Assembly Speaker Barbara Buckley proposes financial cushion
Associated Press Writer
Assembly Speaker Barbara Buckley said Tuesday that Nevada’s fiscal crisis proves it’s time to redesign the financial underpinnings of state government and set long-term financial goals.
“We can do better,” Buckley told the Assembly Taxation Committee. “We need to adopt methods of eliminating our boom-and-bust cycle, and to find long-term, bipartisan solutions to the problems facing the state.”
Buckley proposed revamping the state’s “rainy day” fund, and said she will sponsor a bill requiring a forced state savings account to help deal with fiscal crises. The account would be funded by one cent of every dollar in state revenue.
Buckley also said she will sponsor a measure to put any leftover funds in the state’s distributive school account schools into an emergency fund for K-12 schools.
“Never will there be a time when legislators will appreciate the need for us to have a better rainy day fund,” Buckley said. “So I think the session for us to consider these measures is now.”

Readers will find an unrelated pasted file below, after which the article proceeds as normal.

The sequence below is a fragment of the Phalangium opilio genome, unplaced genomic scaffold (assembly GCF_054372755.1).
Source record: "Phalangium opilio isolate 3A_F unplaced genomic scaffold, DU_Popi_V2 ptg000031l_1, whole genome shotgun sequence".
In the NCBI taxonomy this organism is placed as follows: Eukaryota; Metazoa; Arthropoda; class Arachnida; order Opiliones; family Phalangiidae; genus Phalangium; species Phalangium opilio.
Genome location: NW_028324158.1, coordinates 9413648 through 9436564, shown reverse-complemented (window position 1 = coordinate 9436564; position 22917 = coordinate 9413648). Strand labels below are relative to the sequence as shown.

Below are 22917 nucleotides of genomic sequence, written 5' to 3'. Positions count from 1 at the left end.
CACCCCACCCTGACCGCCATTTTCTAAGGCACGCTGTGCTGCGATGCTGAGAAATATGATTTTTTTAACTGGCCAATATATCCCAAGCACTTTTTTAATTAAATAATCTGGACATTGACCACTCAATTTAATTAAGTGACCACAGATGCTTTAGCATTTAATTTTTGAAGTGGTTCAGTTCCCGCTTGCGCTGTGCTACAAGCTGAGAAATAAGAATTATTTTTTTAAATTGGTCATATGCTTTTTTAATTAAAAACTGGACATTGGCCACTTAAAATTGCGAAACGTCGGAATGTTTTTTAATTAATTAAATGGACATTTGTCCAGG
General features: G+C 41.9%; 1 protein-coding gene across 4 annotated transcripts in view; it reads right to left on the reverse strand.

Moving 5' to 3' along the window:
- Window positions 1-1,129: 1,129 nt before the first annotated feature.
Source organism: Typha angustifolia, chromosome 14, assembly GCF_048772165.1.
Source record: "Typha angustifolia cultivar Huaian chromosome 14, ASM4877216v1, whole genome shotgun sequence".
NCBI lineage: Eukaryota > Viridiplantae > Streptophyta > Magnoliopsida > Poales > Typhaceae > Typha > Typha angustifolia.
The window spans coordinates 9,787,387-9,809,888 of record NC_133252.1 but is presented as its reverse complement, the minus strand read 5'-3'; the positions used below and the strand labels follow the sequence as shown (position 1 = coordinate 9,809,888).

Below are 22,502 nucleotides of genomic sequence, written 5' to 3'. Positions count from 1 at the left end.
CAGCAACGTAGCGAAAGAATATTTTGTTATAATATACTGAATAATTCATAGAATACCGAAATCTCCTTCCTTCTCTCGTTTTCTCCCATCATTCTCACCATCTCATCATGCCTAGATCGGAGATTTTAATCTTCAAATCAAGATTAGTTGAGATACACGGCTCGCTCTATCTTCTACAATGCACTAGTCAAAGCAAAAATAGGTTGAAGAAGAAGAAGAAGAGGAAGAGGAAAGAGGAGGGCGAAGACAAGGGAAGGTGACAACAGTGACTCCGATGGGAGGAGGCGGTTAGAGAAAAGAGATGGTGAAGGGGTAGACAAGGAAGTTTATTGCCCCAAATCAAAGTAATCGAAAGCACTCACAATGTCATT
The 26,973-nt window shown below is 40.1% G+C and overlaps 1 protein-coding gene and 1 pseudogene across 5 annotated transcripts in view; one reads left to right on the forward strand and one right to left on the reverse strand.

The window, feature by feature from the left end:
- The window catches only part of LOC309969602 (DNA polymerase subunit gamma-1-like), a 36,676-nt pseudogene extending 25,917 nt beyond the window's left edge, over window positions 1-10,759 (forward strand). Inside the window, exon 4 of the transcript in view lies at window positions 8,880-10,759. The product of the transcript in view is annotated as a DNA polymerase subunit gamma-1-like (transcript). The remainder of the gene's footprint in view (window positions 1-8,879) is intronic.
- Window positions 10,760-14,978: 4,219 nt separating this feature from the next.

Buckley also proposed reviewing the many tax abatements and exemptions that have developed over the years, and aggressively enforcing existing laws to ensure that all taxes that are due are actually collected.
“It’s amazing how many people go to the secretary of state to incorporate, but never find their way to the Department of Taxation,” Buckley said. “It’s not fair to those Nevada businesses who are paying their taxes, to have some not paying. And it’s amazing how much our collections will go up if we’re more aggressive about making sure everyone’s paying.”
Buckley calculated the estimated value of tax abatements from fiscal 1998 to 2007 at nearly $1 billion.
Buckley said she has spoken to audiences around the state on how government revenues are collected and spent, and how the state ranks in services. She pointed out that CNBC ranked Nevada as the 45th best place to do business in 2008.
Nevada also ranked 47th in the nation in K-12 per-pupil funding in 2007, and 49th in the nation in per capita spending on higher education in 2006. The state also is the worst in the nation in terms of total spending in relation to gross domestic product.